Herpesvirus 6 - HHV6

Diagnosis

Indications for Testing

  • Immunocompromised patient with severe viral illness

Laboratory Testing

  • In young children, testing typically not performed; diagnosis based on clinical presentation
  • Suggest concurrent testing for other viral etiologies based on symptoms
  • PCR – more rapid than antibody testing
    • Use in patients with suspected meningitis
    • Quantitative PCR may help identify acute vs. previous disease
  • Antibody testing – traditional testing of paired acute and convalescent antibody testing samples
    • IFA, ELISA methodologies
  • Culture – not recommended due to difficulty and extended turnaround times

Differential Diagnosis

Clinical Background

Human herpesvirus 6 (HHV6), a member of the β-herpesvirus subfamily, exists as two closely related variants, HHV6 A and HHV6 B.

Epidemiology

  • Prevalence – most children >2 years are seropositive
  • Transmission

Organism

  • DNA virus – HHV6 and HHV7 together constitute Roseolovirus of the Herpesviridae family
  • Isolated in 1986 from patients with AIDS and lymphoproliferative disease
    • Virus originally named human B-lymphotropic virus; now identified as T-lymphotropic
  • Following primary infection, the virus becomes latent in lymphocytes and monocytes
    • May persist in various tissues with a low level of replication
  • Evidence suggests HHV6 may act as an opportunistic agent with reactivation found in the following
    • Immunodeficient patients – bone marrow or organ transplants
    • HIV-infected patients – as primary infection, reactivation of latent infection, or persistent infection

Clinical Presentation

  • Primary infection – fever ≥40° C persisting for 3-5 days
  • Primary infections in children – high fever followed by development of exanthem subitum, known as roseola infantum or sixth disease
    • Rash – develops on trunk and spreads to extremities
  • Primary infections in adults, though rare, may involve the following
  • Associated complications
    • Meningitis/encephalitis
      • May also occur in immunocompetent patients
      • Post transplantation acute limbic encephalitis
    • Fulminant or chronic hepatitis
    • Bone marrow suppression
    • Pneumonitis
    • Organ transplant rejection
    • Arthritis
    • Precipitation of graft-versus-host disease in transplant patient

Indications for Laboratory Testing

  • Tests generally appear in the order most useful for common clinical situations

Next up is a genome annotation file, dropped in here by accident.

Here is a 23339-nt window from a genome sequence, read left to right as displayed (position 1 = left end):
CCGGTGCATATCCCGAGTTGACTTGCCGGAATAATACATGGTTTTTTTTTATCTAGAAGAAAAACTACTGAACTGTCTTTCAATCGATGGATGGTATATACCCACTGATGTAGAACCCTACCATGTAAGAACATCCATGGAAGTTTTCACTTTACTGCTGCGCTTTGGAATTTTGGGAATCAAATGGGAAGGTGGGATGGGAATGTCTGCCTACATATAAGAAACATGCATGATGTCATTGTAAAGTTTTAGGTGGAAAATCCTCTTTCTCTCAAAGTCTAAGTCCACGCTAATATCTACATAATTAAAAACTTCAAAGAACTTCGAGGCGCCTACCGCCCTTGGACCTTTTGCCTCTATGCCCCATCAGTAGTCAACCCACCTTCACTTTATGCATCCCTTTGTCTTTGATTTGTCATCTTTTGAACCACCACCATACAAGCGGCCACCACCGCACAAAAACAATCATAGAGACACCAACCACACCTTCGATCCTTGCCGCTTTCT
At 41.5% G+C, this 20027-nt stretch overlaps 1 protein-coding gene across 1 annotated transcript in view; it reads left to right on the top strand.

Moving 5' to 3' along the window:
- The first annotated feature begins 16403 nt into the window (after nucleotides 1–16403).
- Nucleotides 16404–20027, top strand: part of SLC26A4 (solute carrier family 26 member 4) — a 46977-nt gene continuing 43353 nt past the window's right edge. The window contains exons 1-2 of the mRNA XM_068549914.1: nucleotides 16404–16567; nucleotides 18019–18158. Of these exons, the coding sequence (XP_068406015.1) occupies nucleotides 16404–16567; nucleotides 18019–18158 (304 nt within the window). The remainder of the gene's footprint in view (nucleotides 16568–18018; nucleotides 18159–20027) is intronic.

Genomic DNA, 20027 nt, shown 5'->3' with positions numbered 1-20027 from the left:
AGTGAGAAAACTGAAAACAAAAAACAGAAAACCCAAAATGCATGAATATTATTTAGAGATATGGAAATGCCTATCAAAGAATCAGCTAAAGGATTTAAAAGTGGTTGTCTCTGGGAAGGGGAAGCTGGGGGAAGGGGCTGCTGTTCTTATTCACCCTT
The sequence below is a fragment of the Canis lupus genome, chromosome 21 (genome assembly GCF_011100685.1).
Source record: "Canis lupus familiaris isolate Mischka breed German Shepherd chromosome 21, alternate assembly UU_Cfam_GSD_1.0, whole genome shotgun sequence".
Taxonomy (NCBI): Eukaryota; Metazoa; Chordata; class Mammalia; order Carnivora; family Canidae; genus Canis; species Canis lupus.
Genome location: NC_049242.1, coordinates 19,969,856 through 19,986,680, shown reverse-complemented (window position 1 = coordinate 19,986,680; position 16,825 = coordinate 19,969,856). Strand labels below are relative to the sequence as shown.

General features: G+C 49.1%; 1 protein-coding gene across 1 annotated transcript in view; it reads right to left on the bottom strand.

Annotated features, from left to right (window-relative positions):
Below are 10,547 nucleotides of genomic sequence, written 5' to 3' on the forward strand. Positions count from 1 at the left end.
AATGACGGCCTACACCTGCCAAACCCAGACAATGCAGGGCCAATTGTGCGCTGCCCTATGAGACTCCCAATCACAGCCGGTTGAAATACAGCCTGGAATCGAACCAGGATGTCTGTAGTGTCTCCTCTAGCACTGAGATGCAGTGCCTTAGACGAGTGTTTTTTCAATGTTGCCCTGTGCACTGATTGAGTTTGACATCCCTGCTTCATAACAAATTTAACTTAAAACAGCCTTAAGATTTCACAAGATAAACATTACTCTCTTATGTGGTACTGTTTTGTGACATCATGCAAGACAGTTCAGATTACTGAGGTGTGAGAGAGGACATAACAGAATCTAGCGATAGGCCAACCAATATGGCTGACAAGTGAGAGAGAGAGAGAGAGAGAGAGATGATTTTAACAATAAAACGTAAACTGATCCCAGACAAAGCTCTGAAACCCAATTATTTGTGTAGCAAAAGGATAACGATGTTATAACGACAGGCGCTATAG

• Click on number for test-specific information in the ARUP Laboratory Test Directory
Test Name and Number Recommended Use Limitations Follow Up
CBC with Platelet Count and Automated Differential 0040003
Method: Automated Cell Count/Differential

May be helpful in differentiating bacterial from viral etiology

   
Electrolyte Panel 0020410
Method: Quantitative Ion-Selective Electrode/Enzymatic

Useful in assessing metabolic derangement as cause of altered consciousness

   
Cerebrospinal Fluid (CSF) Culture and Gram Stain 0060106
Method: Stain/Culture/Identification

Identify organism causing meningitis

   
Glucose, CSF 0020515
Method: Enzymatic

May be helpful in differentiating bacterial from viral etiology

Usually low (<10mg/dL) in bacterial meningitis and tuberculous disease

   
Glucose, Plasma or Serum 0020024
Method: Quantitative Enzymatic

Quantifies glucose to match CSF glucose values

   
Cell Count, CSF 0095018
Method: Cell Count/Differential

Aid in differentiating bacterial from viral meningitis

   
Protein, Total, CSF 0020514
Method: Reflectance Spectrophotometry

May be helpful in differentiating bacterial from viral etiology

   
Human Herpesvirus 6 (HHV-6A and HHV-6B) by Quantitative PCR 0060071
Method: Quantitative Polymerase Chain Reaction

Detect and quantify HHV6 subtypes A and B

The limit of quantification for this DNA assay is 3.0 log copies/mL (1,000 copies/mL)

If no virus is detected, result will be reported as “<3.0 log copies/mL (<1,000 copies/mL)”; if assay detects the presence of the virus but is not able to accurately quantify the number of copies, result will be reported as “Not Quantified”

 
Additional Tests Available
 
Click the plus sign to expand the table of additional tests.
Test Name and NumberComments
Herpesvirus 6 (HHV-6) Antibody, IgG 0065288
Method: Semi-Quantitative Enzyme-Linked Immunosorbent Assay
Herpesvirus 6 Antibody, IgM by IFA 2002829
Method: Semi-Quantitative Immunofluorescence

Detect HHV6 IgM (indicative of acute infection)

Hepatitis Panel, Acute with Reflex to HBsAg Confirmation 0020457
Method: Qualitative Chemiluminescent Immunoassay

Order to evaluate viral etiology in patients with acute hepatitis

Panel includes HAV IgM, HBV core antibody IgM, HBV surface antigen, HCV antibody

Lymphocytic Choriomeningitis (LCM) Virus Antibodies, IgG & IgM 2001635
Method: Semi-Quantitative Indirect Fluorescent Antibody

Identify LCM as pathogen for meningitis

Arbovirus Antibodies, IgG and IgM, Serum 2001594
Method: Semi-Quantitative Indirect Fluorescent Antibody/Semi-Quantitative Enzyme-Linked Immunosorbent Assay
Adenovirus by Qualitative PCR 2007473
Method: Qualitative Real-Time Polymerase Chain Reaction
Parvovirus B19 Antibodies, IgG and IgM 0065120
Method: Semi-Quantitative Enzyme-Linked Immunosorbent Assay
Herpes Simplex Virus by PCR 0060041
Method: Qualitative Polymerase Chain Reaction

Preferred test for detecting herpes simplex virus (HSV) infection in CSF, neonates, or when rapid diagnostic test for suspected HSV infection is necessary

Highly sensitive and specific molecular method for detecting HSV

Failure to detect HSV does not indicate absence of infection (viral shedding is intermittent)

Does not provide information on HSV type

Heterophile Antibody (Infectious Mononucleosis) by Latex Agglutination, Qualitative 0050385
Method: Qualitative Latex Agglutination

Initial serologic test to detect acute Epstein-Barr virus infectious mononucleosis